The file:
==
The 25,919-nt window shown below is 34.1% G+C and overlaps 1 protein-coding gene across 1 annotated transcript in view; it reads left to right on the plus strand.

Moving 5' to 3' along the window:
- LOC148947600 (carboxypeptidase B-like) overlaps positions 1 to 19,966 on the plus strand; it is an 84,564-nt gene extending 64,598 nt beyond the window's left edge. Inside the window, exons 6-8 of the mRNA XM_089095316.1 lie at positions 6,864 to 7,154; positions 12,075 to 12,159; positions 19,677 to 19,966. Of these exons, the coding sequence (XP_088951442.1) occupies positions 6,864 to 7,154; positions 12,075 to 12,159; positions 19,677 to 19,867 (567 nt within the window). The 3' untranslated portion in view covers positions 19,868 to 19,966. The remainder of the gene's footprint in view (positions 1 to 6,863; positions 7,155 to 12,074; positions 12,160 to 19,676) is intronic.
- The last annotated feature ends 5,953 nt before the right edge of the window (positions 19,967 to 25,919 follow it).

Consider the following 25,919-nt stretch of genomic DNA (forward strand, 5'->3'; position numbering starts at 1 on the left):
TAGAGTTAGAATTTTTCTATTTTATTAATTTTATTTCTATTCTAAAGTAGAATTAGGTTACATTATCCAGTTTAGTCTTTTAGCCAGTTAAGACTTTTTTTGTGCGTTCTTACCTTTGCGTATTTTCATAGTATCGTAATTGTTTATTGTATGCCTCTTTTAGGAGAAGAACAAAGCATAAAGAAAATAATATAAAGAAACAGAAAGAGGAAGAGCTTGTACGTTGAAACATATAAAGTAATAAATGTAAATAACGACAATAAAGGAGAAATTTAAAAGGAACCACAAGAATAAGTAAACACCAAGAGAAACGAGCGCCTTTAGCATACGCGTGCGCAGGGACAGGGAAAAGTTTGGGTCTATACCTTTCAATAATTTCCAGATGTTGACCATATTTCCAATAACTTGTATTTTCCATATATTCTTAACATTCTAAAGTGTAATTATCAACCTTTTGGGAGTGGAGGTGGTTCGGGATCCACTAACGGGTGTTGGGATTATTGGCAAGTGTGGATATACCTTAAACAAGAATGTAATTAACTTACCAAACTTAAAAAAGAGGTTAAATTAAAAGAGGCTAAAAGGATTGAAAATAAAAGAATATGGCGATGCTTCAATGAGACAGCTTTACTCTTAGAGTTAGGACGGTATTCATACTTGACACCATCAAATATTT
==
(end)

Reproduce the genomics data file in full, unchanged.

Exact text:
The 25,919-nt window shown below is 34.1% G+C and overlaps 1 protein-coding gene across 1 annotated transcript in view; it reads left to right on the plus strand.

Moving 5' to 3' along the window:
- LOC148947600 (carboxypeptidase B-like) overlaps positions 1 to 19,966 on the plus strand; it is an 84,564-nt gene extending 64,598 nt beyond the window's left edge. Inside the window, exons 6-8 of the mRNA XM_089095316.1 lie at positions 6,864 to 7,154; positions 12,075 to 12,159; positions 19,677 to 19,966. Of these exons, the coding sequence (XP_088951442.1) occupies positions 6,864 to 7,154; positions 12,075 to 12,159; positions 19,677 to 19,867 (567 nt within the window). The 3' untranslated portion in view covers positions 19,868 to 19,966. The remainder of the gene's footprint in view (positions 1 to 6,863; positions 7,155 to 12,074; positions 12,160 to 19,676) is intronic.
- The last annotated feature ends 5,953 nt before the right edge of the window (positions 19,967 to 25,919 follow it).

Consider the following 25,919-nt stretch of genomic DNA (forward strand, 5'->3'; position numbering starts at 1 on the left):
TAGAGTTAGAATTTTTCTATTTTATTAATTTTATTTCTATTCTAAAGTAGAATTAGGTTACATTATCCAGTTTAGTCTTTTAGCCAGTTAAGACTTTTTTTGTGCGTTCTTACCTTTGCGTATTTTCATAGTATCGTAATTGTTTATTGTATGCCTCTTTTAGGAGAAGAACAAAGCATAAAGAAAATAATATAAAGAAACAGAAAGAGGAAGAGCTTGTACGTTGAAACATATAAAGTAATAAATGTAAATAACGACAATAAAGGAGAAATTTAAAAGGAACCACAAGAATAAGTAAACACCAAGAGAAACGAGCGCCTTTAGCATACGCGTGCGCAGGGACAGGGAAAAGTTTGGGTCTATACCTTTCAATAATTTCCAGATGTTGACCATATTTCCAATAACTTGTATTTTCCATATATTCTTAACATTCTAAAGTGTAATTATCAACCTTTTGGGAGTGGAGGTGGTTCGGGATCCACTAACGGGTGTTGGGATTATTGGCAAGTGTGGATATACCTTAAACAAGAATGTAATTAACTTACCAAACTTAAAAAAGAGGTTAAATTAAAAGAGGCTAAAAGGATTGAAAATAAAAGAATATGGCGATGCTTCAATGAGACAGCTTTACTCTTAGAGTTAGGACGGTATTCATACTTGACACCATCAAATATTT